26 May

Best Linux distributions for 2017

The new year is upon us, and it’s time to look toward what the next 365 days have in store. As we are wont to do, Linux.com looks at what might well be the best Linux distributions to be found from the ever-expanding crop of possibilities.

1- Best distro for sysadmins : Parrot Linux

Parrot Security OS (or ParrotSec) is a Linux distribution based on Debian with a focus on computer security.[1] It is designed for penetration testing, vulnerability assessment and mitigation, computer forensics and anonymous web browsing. It is developed by the Frozenbox Team.

Discover the Parrot Universe and get the most from our awesome Debian-based platform.
Professional tools for security testing, software development and privacy defense, all in one place.

 

 2- Best lightweight distribution: LXLE

 LXLE is based on Lubuntu which is an Ubuntu OS using the LXDE desktop environment. It is designed to be a drop-in and go OS, primarily for aging computers. Its intention is to be able to install it on any computer and be relatively done after install. At times removing unwanted programs or features is easier than configuring for a day. Our distro follows the same LTS schedule as Ubuntu. In short, LXLE is an eclectic respin of Lubuntu with its own user support.

3- Best desktop distribution: Elementary OS

elementary OS is a Linux distribution based on Ubuntu. It is the flagship distribution to showcase the Pantheon desktop environment

4- Best distribution for those with something to prove: Gentoo

 Gentoo is a free operating system based on either Linux or FreeBSD that can be automatically optimized and customized for just about any application or need.
Extreme configurability, performance and a top-notch user and developer community are all hallmarks of the Gentoo experience.

5- Best Linux for IoT: Snappy Ubuntu Core

 Ubuntu Core is a tiny, transactional version of Ubuntu for IoT devices and large container deployments. It runs a new breed of super-secure, remotely upgradeable Linux app packages known as snaps ‐ and it’s trusted by leading IoT players, from chipset vendors to device makers and system integrators.

6- Best non-enterprise server distribution: CentOS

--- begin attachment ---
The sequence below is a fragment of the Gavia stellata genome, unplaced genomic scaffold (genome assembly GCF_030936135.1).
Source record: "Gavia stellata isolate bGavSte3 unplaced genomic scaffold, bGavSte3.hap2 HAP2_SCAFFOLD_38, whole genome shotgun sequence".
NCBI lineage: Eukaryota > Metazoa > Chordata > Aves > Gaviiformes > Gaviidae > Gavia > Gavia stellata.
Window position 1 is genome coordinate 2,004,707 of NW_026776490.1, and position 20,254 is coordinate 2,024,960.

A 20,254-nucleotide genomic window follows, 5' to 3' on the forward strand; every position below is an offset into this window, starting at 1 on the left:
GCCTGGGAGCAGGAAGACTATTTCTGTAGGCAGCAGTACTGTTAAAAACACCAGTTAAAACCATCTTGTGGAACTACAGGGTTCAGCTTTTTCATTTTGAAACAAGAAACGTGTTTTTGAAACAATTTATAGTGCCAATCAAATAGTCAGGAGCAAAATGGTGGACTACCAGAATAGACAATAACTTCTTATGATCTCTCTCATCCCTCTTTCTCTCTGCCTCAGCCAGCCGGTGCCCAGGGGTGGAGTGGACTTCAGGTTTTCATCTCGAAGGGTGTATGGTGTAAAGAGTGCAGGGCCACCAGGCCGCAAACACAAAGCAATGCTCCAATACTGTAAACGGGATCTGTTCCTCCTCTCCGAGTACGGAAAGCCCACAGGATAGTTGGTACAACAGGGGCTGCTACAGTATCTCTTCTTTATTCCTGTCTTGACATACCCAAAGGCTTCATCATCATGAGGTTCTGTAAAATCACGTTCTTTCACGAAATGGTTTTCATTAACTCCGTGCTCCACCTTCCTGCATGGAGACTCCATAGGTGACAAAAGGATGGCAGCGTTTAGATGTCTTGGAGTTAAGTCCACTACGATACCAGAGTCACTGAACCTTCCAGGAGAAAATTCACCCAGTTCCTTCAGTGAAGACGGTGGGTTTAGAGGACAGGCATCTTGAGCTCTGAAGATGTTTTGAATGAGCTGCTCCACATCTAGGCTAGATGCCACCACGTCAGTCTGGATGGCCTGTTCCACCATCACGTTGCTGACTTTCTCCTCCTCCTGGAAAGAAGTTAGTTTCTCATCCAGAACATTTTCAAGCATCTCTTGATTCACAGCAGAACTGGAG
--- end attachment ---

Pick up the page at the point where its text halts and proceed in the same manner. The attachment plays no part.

CentOS Linux is a community-supported distribution derived from sources freely provided to the public by Red Hat for Red Hat Enterprise Linux (RHEL). As such, CentOS Linux aims to be functionally compatible with RHEL. The CentOS Project mainly changes packages to remove upstream vendor branding and artwork. CentOS Linux is no-cost and free to redistribute. Each CentOS version is maintained for up to 10 years (by means of security updates — the duration of the support interval by Red Hat has varied over time with respect to Sources released). A new CentOS version is released approximately every 2 years and each CentOS version is periodically updated (roughly every 6 months) to support newer hardware. This results in a secure, low-maintenance, reliable, predictable and reproducible Linux environment.

7- Best enterprise server distribution: RHEL

 Red Hat Enterprise Linux (RHEL) is a Linux distribution developed by Red Hat and targeted toward the commercial market. Red Hat Enterprise Linux is released in server versions for x86, x86-64, Itanium, PowerPC and IBM System z, and desktop versions for x86 and x86-64. All of the Red Hat’s official support and training, together with the Red Hat Certification Program, focuses on the Red Hat Enterprise Linux platform. Red Hat Enterprise Linux is often abbreviated to RHEL, although this is not an official designation
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